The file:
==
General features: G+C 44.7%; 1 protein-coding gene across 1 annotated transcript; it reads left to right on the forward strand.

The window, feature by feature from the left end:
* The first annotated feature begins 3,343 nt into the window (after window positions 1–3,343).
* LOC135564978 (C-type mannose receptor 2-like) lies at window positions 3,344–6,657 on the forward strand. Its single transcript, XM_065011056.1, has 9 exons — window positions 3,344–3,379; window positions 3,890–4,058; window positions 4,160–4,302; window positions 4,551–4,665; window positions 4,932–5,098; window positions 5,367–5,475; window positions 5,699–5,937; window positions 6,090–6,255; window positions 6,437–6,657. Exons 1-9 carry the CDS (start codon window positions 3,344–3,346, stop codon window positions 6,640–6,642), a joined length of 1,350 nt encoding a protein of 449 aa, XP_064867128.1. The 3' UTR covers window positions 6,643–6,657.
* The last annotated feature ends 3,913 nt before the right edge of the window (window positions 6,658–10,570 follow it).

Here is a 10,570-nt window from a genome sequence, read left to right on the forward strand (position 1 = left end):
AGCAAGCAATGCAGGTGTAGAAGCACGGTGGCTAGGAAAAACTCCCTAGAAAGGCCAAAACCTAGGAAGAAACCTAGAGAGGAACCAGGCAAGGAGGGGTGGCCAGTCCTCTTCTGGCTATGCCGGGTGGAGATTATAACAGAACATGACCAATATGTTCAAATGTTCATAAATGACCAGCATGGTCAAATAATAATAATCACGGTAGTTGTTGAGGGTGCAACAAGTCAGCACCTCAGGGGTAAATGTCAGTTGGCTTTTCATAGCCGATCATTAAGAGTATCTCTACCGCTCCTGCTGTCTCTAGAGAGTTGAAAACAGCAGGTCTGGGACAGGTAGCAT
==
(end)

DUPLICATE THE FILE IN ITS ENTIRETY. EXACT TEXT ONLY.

General features: G+C 44.7%; 1 protein-coding gene across 1 annotated transcript; it reads left to right on the forward strand.

The window, feature by feature from the left end:
* The first annotated feature begins 3,343 nt into the window (after window positions 1–3,343).
* LOC135564978 (C-type mannose receptor 2-like) lies at window positions 3,344–6,657 on the forward strand. Its single transcript, XM_065011056.1, has 9 exons — window positions 3,344–3,379; window positions 3,890–4,058; window positions 4,160–4,302; window positions 4,551–4,665; window positions 4,932–5,098; window positions 5,367–5,475; window positions 5,699–5,937; window positions 6,090–6,255; window positions 6,437–6,657. Exons 1-9 carry the CDS (start codon window positions 3,344–3,346, stop codon window positions 6,640–6,642), a joined length of 1,350 nt encoding a protein of 449 aa, XP_064867128.1. The 3' UTR covers window positions 6,643–6,657.
* The last annotated feature ends 3,913 nt before the right edge of the window (window positions 6,658–10,570 follow it).

Here is a 10,570-nt window from a genome sequence, read left to right on the forward strand (position 1 = left end):
AGCAAGCAATGCAGGTGTAGAAGCACGGTGGCTAGGAAAAACTCCCTAGAAAGGCCAAAACCTAGGAAGAAACCTAGAGAGGAACCAGGCAAGGAGGGGTGGCCAGTCCTCTTCTGGCTATGCCGGGTGGAGATTATAACAGAACATGACCAATATGTTCAAATGTTCATAAATGACCAGCATGGTCAAATAATAATAATCACGGTAGTTGTTGAGGGTGCAACAAGTCAGCACCTCAGGGGTAAATGTCAGTTGGCTTTTCATAGCCGATCATTAAGAGTATCTCTACCGCTCCTGCTGTCTCTAGAGAGTTGAAAACAGCAGGTCTGGGACAGGTAGCAT